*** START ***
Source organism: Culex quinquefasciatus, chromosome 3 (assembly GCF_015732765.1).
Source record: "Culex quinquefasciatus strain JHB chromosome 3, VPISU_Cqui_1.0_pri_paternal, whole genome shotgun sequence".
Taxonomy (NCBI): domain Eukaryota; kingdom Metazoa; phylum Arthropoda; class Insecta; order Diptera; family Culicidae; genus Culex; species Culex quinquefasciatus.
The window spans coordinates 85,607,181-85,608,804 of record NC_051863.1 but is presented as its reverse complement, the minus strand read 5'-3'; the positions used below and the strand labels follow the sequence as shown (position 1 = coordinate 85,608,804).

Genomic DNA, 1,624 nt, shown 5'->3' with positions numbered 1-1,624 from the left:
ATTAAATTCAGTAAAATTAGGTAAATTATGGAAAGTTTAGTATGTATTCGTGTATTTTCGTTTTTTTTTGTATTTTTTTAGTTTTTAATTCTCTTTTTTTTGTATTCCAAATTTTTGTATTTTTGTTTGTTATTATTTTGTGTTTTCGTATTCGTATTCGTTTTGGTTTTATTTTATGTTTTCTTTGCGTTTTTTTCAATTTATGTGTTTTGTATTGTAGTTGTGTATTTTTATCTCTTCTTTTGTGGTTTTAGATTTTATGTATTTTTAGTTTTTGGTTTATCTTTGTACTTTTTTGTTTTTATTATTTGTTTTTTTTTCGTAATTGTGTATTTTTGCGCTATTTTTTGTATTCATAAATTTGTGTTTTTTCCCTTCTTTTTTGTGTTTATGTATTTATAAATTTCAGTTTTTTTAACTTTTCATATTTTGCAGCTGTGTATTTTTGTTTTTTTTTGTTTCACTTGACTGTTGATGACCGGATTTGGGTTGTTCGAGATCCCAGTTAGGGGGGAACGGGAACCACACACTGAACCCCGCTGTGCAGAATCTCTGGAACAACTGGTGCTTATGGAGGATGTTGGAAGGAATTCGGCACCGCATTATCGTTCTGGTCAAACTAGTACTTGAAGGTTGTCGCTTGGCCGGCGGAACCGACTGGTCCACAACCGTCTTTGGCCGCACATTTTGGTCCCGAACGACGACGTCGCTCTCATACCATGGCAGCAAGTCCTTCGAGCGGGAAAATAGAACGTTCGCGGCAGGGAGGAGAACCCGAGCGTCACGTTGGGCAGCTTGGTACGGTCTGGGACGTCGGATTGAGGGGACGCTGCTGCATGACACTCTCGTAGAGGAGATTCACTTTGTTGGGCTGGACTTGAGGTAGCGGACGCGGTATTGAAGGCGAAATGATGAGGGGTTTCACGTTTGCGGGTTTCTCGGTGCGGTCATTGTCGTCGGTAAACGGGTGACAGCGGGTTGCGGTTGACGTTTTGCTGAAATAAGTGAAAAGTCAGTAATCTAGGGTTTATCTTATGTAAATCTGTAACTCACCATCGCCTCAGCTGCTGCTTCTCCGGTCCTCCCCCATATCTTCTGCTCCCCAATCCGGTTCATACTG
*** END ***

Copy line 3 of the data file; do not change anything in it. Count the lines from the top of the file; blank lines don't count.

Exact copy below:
Taxonomy (NCBI): domain Eukaryota; kingdom Metazoa; phylum Arthropoda; class Insecta; order Diptera; family Culicidae; genus Culex; species Culex quinquefasciatus.